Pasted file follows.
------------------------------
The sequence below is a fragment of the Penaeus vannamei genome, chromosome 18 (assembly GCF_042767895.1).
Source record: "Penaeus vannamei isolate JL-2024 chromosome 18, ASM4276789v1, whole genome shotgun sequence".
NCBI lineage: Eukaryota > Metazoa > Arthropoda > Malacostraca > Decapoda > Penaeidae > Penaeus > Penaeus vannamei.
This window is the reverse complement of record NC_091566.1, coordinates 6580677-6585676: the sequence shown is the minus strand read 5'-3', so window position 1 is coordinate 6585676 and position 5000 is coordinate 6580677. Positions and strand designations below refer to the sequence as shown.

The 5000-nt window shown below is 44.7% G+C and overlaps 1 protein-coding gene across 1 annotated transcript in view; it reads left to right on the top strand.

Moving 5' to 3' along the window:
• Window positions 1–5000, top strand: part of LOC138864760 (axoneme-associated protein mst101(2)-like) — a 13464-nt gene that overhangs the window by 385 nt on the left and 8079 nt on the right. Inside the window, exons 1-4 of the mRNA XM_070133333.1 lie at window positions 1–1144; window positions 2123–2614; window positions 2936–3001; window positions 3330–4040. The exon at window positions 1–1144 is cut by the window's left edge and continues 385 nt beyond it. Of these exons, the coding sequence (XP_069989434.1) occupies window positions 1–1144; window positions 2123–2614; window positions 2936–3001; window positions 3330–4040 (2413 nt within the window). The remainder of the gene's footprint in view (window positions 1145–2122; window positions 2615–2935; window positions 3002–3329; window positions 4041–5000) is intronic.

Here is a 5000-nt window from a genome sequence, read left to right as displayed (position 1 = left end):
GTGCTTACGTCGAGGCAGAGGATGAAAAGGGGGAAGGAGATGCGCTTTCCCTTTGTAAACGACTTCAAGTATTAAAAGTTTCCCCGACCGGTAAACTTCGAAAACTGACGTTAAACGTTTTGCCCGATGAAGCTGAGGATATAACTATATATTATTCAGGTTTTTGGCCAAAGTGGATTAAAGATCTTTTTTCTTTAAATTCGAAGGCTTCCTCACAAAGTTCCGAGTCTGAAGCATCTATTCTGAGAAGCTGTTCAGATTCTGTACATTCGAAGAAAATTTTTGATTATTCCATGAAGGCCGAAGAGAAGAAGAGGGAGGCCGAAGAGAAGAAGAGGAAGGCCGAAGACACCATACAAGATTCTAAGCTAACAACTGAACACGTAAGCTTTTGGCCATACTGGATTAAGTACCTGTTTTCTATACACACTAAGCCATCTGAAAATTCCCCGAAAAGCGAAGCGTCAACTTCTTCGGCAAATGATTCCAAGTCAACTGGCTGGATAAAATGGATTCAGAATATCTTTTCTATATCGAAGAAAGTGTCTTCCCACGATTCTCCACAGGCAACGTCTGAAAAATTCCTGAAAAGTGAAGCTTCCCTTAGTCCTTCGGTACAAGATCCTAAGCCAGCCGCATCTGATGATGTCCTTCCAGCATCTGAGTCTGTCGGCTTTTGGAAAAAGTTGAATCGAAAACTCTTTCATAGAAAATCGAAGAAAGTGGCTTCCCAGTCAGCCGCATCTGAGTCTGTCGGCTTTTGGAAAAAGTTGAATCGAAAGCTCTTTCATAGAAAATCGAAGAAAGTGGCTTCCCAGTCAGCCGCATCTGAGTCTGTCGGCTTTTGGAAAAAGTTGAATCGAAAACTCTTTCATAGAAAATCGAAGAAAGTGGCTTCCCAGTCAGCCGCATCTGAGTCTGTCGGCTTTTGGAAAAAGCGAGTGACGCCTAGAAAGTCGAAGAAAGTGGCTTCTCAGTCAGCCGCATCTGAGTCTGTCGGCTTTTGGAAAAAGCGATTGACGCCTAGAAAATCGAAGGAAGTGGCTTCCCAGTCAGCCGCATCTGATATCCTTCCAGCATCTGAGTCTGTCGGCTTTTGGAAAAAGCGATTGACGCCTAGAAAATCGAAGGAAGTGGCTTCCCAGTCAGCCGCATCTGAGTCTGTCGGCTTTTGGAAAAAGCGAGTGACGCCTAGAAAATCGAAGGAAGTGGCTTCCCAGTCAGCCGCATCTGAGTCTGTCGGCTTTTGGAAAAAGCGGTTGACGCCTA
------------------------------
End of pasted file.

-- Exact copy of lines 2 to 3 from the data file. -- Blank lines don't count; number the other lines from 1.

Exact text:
Source record: "Penaeus vannamei isolate JL-2024 chromosome 18, ASM4276789v1, whole genome shotgun sequence".
NCBI lineage: Eukaryota > Metazoa > Arthropoda > Malacostraca > Decapoda > Penaeidae > Penaeus > Penaeus vannamei.